Advertisement
HomeCollectionsPrivate Club
IN THE NEWS

Private Club

SPORTS
By Wes Smith and Wes Smith,SPECIAL TO THE SUN | April 10, 2003
AUGUSTA, Ga. -- More drenching rainfall and more fallout from the challenge to its all-male membership policy muddied the picture at the normally serene and meticulously groomed Augusta National Golf Club yesterday on the eve of the 67th Masters. Club chairman Hootie Johnson showed his weariness with the long-running membership controversy at a news conference. But he made it clear the members of Augusta have no intention of giving in to Martha Burk, chairman of the National Council of Women's Organizations, who has demanded since last June that females be allowed to join the exclusive men's golf club.
Advertisement
SPORTS
By Don Markus and Don Markus,SUN STAFF | April 8, 2003
AUGUSTA, Ga. -- Mother Nature accomplished yesterday what Martha Burk could only dream about. Heavy morning rains and lightning turned Augusta National into a virtual ghost town, canceling practice rounds for players and spectators alike. It marked the first time since the second round in 1983 that the gates of the club remained closed during the week of the tournament. "We are disappointed that our patrons could not enjoy today's practice round," said Hootie Johnson, chairman of Augusta National and the Masters tournament.
SPORTS
By SPECIAL TO THE SUN | September 30, 2002
The Private Clubs collected 2 1/2 points in the final four matches to cement a 13 1/2 -10 1/2 victory over the Public Courses in their annual team match at Hunt Valley Golf Club. The outcome, helped by a 7-5 lead after the first day, increased the winners' lead to 7-1 in the series. The Public side was in position to pull off an upset when those four matches all had 1-up margins in the middle of the back nine. However, Chuck Freedman subdued a stubborn Jeff Rhyne with an up-and-down par at the 17th for a 2 and 1 decision and three other pairings were halved.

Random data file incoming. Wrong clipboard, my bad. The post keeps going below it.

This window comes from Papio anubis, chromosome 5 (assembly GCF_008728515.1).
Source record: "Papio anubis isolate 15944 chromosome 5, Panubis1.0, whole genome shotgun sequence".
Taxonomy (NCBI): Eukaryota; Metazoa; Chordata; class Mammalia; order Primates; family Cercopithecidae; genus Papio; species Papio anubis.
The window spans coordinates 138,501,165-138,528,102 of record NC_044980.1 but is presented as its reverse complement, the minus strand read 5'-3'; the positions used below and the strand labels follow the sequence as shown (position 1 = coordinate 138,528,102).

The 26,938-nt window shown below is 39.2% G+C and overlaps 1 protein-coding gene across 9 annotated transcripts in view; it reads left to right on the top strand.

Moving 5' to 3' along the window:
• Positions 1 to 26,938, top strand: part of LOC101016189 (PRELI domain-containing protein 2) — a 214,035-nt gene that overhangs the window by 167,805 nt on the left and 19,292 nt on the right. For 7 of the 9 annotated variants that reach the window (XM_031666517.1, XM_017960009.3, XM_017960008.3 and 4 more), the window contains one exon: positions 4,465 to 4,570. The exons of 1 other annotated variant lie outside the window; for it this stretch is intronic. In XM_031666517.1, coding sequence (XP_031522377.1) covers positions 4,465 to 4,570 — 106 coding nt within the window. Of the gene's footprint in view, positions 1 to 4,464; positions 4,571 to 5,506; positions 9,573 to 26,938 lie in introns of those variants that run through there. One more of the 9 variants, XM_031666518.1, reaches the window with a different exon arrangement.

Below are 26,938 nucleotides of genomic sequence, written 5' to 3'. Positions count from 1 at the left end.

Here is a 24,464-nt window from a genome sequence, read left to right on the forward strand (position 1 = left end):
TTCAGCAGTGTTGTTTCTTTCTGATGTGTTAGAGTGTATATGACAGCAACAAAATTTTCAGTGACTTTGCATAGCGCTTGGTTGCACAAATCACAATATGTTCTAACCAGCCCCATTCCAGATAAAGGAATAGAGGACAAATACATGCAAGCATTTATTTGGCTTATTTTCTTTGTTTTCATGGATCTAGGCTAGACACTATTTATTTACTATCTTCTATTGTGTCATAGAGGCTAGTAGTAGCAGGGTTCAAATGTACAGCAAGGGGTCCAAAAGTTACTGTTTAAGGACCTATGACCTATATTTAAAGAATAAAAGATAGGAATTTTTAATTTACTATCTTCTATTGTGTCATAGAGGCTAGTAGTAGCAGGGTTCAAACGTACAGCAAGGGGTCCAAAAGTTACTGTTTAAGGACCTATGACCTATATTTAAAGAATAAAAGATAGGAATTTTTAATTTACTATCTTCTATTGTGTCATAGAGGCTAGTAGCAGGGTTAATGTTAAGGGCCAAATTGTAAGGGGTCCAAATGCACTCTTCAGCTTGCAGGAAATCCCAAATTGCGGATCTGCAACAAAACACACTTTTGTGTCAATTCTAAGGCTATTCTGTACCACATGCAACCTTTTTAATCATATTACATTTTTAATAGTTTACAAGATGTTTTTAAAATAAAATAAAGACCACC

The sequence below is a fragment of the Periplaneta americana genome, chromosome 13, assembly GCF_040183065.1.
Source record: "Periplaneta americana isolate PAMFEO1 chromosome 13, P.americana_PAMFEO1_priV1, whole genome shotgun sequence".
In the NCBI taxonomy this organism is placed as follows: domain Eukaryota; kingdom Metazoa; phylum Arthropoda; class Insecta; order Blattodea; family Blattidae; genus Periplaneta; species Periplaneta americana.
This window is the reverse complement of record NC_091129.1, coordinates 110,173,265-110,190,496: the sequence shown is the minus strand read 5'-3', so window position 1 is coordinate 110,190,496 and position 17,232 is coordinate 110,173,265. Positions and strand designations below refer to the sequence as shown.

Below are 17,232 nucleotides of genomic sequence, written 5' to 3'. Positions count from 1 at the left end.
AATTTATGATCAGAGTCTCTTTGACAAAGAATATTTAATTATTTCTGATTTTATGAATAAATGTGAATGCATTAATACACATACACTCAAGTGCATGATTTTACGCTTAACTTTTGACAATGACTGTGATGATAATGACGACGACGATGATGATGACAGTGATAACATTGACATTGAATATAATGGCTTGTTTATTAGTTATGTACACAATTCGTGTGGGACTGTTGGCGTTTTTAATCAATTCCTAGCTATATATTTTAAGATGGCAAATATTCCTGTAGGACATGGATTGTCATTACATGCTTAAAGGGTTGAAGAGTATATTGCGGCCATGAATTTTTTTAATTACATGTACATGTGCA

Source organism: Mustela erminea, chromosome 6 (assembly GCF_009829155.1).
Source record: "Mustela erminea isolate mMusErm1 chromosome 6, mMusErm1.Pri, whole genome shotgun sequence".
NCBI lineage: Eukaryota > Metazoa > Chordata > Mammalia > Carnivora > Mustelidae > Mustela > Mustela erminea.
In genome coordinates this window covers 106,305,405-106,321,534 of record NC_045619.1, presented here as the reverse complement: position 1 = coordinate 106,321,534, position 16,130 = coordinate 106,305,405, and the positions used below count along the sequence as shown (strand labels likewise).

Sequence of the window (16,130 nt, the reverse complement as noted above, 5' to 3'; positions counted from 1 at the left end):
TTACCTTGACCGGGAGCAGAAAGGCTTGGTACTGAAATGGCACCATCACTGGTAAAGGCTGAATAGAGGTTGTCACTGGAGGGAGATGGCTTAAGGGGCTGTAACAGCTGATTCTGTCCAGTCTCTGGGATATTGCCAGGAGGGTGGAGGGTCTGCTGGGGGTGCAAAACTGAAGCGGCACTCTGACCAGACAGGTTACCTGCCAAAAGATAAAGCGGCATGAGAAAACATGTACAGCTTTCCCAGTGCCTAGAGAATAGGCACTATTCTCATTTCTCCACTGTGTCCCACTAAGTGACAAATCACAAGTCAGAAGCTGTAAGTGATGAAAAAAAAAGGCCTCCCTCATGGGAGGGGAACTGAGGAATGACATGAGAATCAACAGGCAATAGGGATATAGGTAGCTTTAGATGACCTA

SPORTS
By FROM STAFF REPORTS | September 29, 2002
The last two pairings went to the 18th green and the Private Clubs won both of them to take a 7-5 lead after the first day of the annual Challenge Cup match with the Public Courses at Mount Pleasant. Twelve singles pairings this morning at Hunt Valley GC will conclude the event. Eddie Lipski and Charlie Harris, even with Tim Elliott and Mike Castrilli through 16 holes, took the 17th and 18th for a 2-up decision. Jim Winner and Mike Hudak were 2 up through 15, lost the 16th hole to Al Medlin's birdie, then halved 17 and 18 with Medlin and Blair Laubach to earn a 1-up victory.
SPORTS
By SPECIAL TO THE SUN | September 24, 2001
Andy Pataki of Rolling Road Golf Club and Paul Steinhardt of Hayfields Country Club each went 4-0 during the three days of the seventh-annual team match between members of Private Clubs and the Public Courses, helping the Private side to a 19 1/2 -10 1/2 victory, which concluded yesterday at the Suburban Club. The Private forces won nine of the final-day 12 singles matches, with only Tim Elliott, Tim Osgood and Larry Cronise producing wins for the Public team. Despite the lopsided margin, most of the matches were close and hard-fought, with seven going at least to the 17th green, and three more to the 16th.
SPORTS